FOLLOWING the recent report which highlighted the significant involvement of unemployed and disaffected young people in last summer’s English city riots, Scott MacNab’s report (29 March) of Weir Group chairman Lord Smith’s plea to Holyrood’s Finance Committee on behalf of the many young people who are “completely crowded out of the workplace” here in Scotland, and the report of the similar problem in rich and far away Saudi Arabia, should be a wake-up call to our politicians.
There are too many people in the world and this is showing up graphically in the worldwide bulge of young people who cannot attain the normally recognised status of adulthood. They are stuck as non-persons because there are already more adults than the world can cope with.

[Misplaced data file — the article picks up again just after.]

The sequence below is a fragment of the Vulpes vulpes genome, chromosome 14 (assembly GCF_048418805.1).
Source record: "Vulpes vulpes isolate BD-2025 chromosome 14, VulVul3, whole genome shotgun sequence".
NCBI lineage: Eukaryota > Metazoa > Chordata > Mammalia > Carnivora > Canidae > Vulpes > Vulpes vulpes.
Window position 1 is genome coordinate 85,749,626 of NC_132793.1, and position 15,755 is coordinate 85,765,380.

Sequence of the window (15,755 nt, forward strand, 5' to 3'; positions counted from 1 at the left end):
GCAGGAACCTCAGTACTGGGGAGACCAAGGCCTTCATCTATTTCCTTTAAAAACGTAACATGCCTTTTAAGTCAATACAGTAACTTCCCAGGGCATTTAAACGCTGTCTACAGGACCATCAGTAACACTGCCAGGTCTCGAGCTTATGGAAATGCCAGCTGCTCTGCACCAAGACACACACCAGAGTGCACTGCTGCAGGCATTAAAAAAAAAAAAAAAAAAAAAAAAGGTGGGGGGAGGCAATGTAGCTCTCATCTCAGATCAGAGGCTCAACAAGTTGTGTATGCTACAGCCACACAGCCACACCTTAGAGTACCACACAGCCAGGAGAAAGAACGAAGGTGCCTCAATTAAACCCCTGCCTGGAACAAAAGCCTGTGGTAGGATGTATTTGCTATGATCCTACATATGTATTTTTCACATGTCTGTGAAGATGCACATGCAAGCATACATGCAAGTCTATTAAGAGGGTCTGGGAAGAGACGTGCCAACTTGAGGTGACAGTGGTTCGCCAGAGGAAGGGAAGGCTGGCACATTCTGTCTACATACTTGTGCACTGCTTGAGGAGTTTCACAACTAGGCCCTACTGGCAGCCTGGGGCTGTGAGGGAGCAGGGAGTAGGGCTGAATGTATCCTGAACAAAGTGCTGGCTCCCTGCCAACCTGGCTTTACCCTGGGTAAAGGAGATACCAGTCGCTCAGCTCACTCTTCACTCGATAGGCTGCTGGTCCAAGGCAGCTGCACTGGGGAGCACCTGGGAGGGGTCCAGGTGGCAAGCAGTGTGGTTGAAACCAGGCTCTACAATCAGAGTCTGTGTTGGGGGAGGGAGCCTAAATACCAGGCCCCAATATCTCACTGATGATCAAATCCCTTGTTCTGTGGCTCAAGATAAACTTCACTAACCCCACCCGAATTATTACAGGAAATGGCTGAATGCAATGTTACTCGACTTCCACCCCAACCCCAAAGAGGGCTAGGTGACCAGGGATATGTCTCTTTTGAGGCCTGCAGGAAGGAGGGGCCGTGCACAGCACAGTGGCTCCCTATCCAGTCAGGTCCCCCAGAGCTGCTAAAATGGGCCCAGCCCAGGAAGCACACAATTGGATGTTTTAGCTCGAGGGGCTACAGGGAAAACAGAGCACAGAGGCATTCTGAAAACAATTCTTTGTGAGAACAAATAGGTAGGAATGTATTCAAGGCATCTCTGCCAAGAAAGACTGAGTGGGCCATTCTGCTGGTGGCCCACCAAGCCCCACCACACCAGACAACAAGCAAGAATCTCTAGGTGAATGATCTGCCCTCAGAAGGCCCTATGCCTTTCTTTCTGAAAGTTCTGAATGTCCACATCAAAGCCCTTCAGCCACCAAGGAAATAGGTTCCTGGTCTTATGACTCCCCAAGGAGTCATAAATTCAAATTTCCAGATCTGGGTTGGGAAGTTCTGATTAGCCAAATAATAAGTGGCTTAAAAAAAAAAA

Countries like China and India saw this problem coming more than a decade ago and implemented measures to control their burgeoning birth rates.
But mini-tsunamis of disaffected youth are building up in many parts of the world and there is a real probability that they will unite and take on an international dimension.
This is a much more immediate problem than either pollution or global warming, but politicians will have to think on an international scale rather than on a national one to deal with it.